“You made it sound like this was barely more than a greenway! That there wasn’t much to see!” Yvonne said in mock-anger. True, I had said these falls were not as big as Bald River Falls in terms of sheer volume. But Bald River Falls in Cherokee, being right by a parking lot, can be pretty crowded. It doesn’t have the romance of being alone, kissing and holding the one you love while hearing the water crash down.

Please note: I do not guarantee hikers will be alone here. It may have just been the late time we were there. Don’t sue me if it’s crowded, please!

A much smaller waterfall, nameless and not on the park map greeted us before we finally made it back to the trail head. After crossing a bridge, we walked back along the road, taking the park road back to our car, passing tents, picnic areas and playgrounds and chatting about plans for future camping trips. The park, especially these playgrounds has a great nostalgia factor for me, even if the current playgrounds replaced older ones in their places. As a child we came here often. And I look forward to many more trips here.

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Frozen Head: North Old Mac and Spicewood trails


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Old, metal, standing in the middle of a mountain which makes it seem taller, all of that ready to make anyone afraid of heights even a little nervous. But it’s one of the best if not the best view Frozen Head State Park  has to offer.

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People call it the “fire tower” although its really an observation deck that replaced an old one about a decade ago.

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Not much to look at but a lot to look from.

The grayish shapes of mountains all around give a sense of just how amazing the Cumberlands can be and just how much “plateau” might seem a bad name for hills that do stretch on in places but at times jump up and down like a rounded roller-coster track getting bluish and hazy into the distance on all sides, even stretching into a view of the far more famous Great Smokies. It’s one of the few places you can see all around you. I look forward to seeing it again throughout the year.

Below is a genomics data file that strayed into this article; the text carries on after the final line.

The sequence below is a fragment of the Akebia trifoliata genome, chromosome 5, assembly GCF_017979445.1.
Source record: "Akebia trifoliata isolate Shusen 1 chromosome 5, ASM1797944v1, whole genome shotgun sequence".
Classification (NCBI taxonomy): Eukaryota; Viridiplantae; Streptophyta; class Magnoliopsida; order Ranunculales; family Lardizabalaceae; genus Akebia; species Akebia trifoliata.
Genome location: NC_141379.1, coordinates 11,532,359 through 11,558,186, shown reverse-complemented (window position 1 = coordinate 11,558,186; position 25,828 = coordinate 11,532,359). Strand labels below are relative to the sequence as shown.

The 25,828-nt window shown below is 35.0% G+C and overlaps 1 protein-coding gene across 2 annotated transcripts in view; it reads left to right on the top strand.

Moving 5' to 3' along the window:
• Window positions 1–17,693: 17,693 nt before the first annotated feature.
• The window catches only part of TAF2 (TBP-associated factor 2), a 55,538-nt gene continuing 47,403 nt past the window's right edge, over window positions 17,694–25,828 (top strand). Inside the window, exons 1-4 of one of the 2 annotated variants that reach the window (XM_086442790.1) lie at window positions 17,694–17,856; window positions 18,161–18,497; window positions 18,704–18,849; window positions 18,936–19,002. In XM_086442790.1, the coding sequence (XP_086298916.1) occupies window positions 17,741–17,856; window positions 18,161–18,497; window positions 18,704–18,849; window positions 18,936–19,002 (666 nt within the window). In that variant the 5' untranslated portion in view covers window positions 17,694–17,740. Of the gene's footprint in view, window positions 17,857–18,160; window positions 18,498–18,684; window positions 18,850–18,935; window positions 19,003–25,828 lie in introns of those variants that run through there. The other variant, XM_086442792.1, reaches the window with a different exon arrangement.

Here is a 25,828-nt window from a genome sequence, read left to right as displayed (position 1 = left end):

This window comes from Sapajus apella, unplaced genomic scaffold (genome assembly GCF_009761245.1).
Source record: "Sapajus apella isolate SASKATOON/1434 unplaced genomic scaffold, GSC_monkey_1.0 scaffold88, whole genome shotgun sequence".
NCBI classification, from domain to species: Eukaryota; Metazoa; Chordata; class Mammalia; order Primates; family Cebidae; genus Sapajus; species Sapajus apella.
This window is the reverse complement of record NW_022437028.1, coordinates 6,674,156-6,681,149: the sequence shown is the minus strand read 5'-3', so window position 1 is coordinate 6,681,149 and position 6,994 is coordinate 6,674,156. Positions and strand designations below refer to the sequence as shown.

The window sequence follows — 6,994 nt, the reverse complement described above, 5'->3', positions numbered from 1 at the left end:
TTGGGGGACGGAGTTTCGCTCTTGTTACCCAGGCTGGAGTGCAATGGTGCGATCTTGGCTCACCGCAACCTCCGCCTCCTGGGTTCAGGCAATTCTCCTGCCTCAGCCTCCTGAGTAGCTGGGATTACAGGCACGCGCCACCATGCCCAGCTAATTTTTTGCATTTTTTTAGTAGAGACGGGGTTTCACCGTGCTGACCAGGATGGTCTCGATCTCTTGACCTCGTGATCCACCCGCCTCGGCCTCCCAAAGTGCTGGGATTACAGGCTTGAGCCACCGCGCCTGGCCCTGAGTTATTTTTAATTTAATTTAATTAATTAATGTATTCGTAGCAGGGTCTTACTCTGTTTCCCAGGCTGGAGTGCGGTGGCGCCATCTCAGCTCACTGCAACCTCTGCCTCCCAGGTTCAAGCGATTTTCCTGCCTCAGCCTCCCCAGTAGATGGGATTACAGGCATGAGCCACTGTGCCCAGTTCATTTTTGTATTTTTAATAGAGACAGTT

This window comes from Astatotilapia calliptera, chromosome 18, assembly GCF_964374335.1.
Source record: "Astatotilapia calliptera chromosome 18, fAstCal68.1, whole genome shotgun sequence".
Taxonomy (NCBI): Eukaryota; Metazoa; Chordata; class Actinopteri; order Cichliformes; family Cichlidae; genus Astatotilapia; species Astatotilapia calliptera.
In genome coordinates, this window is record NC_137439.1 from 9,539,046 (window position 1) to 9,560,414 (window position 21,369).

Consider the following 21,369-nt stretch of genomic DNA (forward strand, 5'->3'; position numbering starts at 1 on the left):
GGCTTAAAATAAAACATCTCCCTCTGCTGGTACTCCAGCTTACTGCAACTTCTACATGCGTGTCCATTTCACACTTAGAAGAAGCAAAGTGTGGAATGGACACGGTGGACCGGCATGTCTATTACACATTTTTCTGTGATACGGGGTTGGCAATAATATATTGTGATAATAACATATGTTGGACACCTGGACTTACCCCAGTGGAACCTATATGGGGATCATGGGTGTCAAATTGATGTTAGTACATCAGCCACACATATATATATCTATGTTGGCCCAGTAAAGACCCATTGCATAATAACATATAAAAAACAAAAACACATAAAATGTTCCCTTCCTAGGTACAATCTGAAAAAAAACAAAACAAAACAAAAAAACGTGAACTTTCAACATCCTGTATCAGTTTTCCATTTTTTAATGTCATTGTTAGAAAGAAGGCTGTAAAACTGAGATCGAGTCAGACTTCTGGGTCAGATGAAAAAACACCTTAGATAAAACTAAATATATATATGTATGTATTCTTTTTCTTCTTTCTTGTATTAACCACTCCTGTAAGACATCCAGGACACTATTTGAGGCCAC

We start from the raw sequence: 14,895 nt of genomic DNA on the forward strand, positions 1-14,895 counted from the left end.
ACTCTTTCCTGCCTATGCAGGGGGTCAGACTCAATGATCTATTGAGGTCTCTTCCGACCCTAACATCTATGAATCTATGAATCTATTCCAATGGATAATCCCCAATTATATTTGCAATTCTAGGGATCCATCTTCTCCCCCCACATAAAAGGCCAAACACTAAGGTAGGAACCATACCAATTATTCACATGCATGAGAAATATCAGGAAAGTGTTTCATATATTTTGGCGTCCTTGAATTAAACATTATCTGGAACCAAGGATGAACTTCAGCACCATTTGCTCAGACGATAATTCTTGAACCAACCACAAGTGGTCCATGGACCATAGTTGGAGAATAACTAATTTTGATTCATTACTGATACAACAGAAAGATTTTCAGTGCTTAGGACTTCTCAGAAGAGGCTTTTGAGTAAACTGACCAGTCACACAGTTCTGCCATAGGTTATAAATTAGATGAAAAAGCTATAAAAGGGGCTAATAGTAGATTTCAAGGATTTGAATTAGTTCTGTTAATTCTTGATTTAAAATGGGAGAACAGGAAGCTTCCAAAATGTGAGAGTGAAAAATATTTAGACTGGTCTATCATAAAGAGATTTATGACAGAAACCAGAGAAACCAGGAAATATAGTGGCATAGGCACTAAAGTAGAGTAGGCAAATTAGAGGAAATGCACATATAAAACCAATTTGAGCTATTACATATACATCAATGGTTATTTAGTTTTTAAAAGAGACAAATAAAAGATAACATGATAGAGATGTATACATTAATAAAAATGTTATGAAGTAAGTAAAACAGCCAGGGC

There are many ways to the fire tower.
November in the Cumberlands which is when I visited is what some people might call drab. No icicles, the colored leaves only on a few of the trees, few evergreen plants at least on these trails. But the glory is the ability to see not just at overlooks but also glimpses through the trees, both of what’s further up and also what’s below. Now in March you can still see those kind of glimpses.

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My sister Jessie at an overlook before the big one. Photo courtesy of Judith Roitman.

Just to give you a good general map including the distances of what I’ll describe next, here’s one. The trails all have at least some connection to them, so if you get lost missed your route, it’s good to know the closest route to your destination may not involve backtracking.
Of course, I your intrepid guide never get lost. Except this time and plenty of other times. But I’ll get around to getting lost when it happened.
I left with Yvonne, Mom, Dad, my sister Jessie and my dog Zeke on Black Friday.
All the routes, or at least most of the obvious ones, to the firetower begin at the old mac trailhead, near a picnic area complemented by a playground (complete with plastic drums) and a small pond.
From there begins the Old Mac trail with the North Old Mac trail splitting off to the right. That was the route we took. Like any mountain hike it’s not exactly for beginners although it’s not the worst mountain on earth in terms of difficulty either. We then turned right on Lookout Tower Trail and continued on to the tower itself.

I did get separated from the others and lost on the way back, accidentally ending up on Chimney Top Trail but was able to consult my phone in an odd spot of reception and head back down in the dim light on Spicewood Trail, then a small piece of the Judge Branch Trail back to to the entrance trail and the picnic area and playground. In general, making a loop gives the route some variety anyway. The total route is about 8.3 miles.